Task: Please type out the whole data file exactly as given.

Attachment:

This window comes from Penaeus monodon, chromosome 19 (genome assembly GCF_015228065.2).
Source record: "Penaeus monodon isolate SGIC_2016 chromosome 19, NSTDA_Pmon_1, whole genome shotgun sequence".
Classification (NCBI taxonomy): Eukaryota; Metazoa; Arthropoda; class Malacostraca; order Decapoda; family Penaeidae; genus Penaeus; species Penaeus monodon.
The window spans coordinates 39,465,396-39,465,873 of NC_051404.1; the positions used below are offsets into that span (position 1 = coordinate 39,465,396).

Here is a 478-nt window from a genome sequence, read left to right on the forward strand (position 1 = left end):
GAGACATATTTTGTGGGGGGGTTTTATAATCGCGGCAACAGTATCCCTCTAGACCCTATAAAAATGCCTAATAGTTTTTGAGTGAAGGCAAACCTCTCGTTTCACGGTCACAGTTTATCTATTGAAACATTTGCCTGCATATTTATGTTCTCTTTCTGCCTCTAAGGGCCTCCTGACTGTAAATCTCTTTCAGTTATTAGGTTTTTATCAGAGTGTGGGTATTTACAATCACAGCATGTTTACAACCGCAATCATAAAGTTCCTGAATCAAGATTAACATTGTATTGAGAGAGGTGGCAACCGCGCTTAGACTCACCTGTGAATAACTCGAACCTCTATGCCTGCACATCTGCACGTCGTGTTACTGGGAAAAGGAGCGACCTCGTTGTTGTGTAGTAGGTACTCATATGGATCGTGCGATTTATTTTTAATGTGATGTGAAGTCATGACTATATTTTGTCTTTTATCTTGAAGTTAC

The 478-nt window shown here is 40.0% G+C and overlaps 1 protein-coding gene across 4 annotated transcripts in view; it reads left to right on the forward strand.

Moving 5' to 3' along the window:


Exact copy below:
This window comes from Penaeus monodon, chromosome 19 (genome assembly GCF_015228065.2).
Source record: "Penaeus monodon isolate SGIC_2016 chromosome 19, NSTDA_Pmon_1, whole genome shotgun sequence".
Classification (NCBI taxonomy): Eukaryota; Metazoa; Arthropoda; class Malacostraca; order Decapoda; family Penaeidae; genus Penaeus; species Penaeus monodon.
The window spans coordinates 39,465,396-39,465,873 of NC_051404.1; the positions used below are offsets into that span (position 1 = coordinate 39,465,396).

Here is a 478-nt window from a genome sequence, read left to right on the forward strand (position 1 = left end):
GAGACATATTTTGTGGGGGGGTTTTATAATCGCGGCAACAGTATCCCTCTAGACCCTATAAAAATGCCTAATAGTTTTTGAGTGAAGGCAAACCTCTCGTTTCACGGTCACAGTTTATCTATTGAAACATTTGCCTGCATATTTATGTTCTCTTTCTGCCTCTAAGGGCCTCCTGACTGTAAATCTCTTTCAGTTATTAGGTTTTTATCAGAGTGTGGGTATTTACAATCACAGCATGTTTACAACCGCAATCATAAAGTTCCTGAATCAAGATTAACATTGTATTGAGAGAGGTGGCAACCGCGCTTAGACTCACCTGTGAATAACTCGAACCTCTATGCCTGCACATCTGCACGTCGTGTTACTGGGAAAAGGAGCGACCTCGTTGTTGTGTAGTAGGTACTCATATGGATCGTGCGATTTATTTTTAATGTGATGTGAAGTCATGACTATATTTTGTCTTTTATCTTGAAGTTAC

The 478-nt window shown here is 40.0% G+C and overlaps 1 protein-coding gene across 4 annotated transcripts in view; it reads left to right on the forward strand.

Moving 5' to 3' along the window: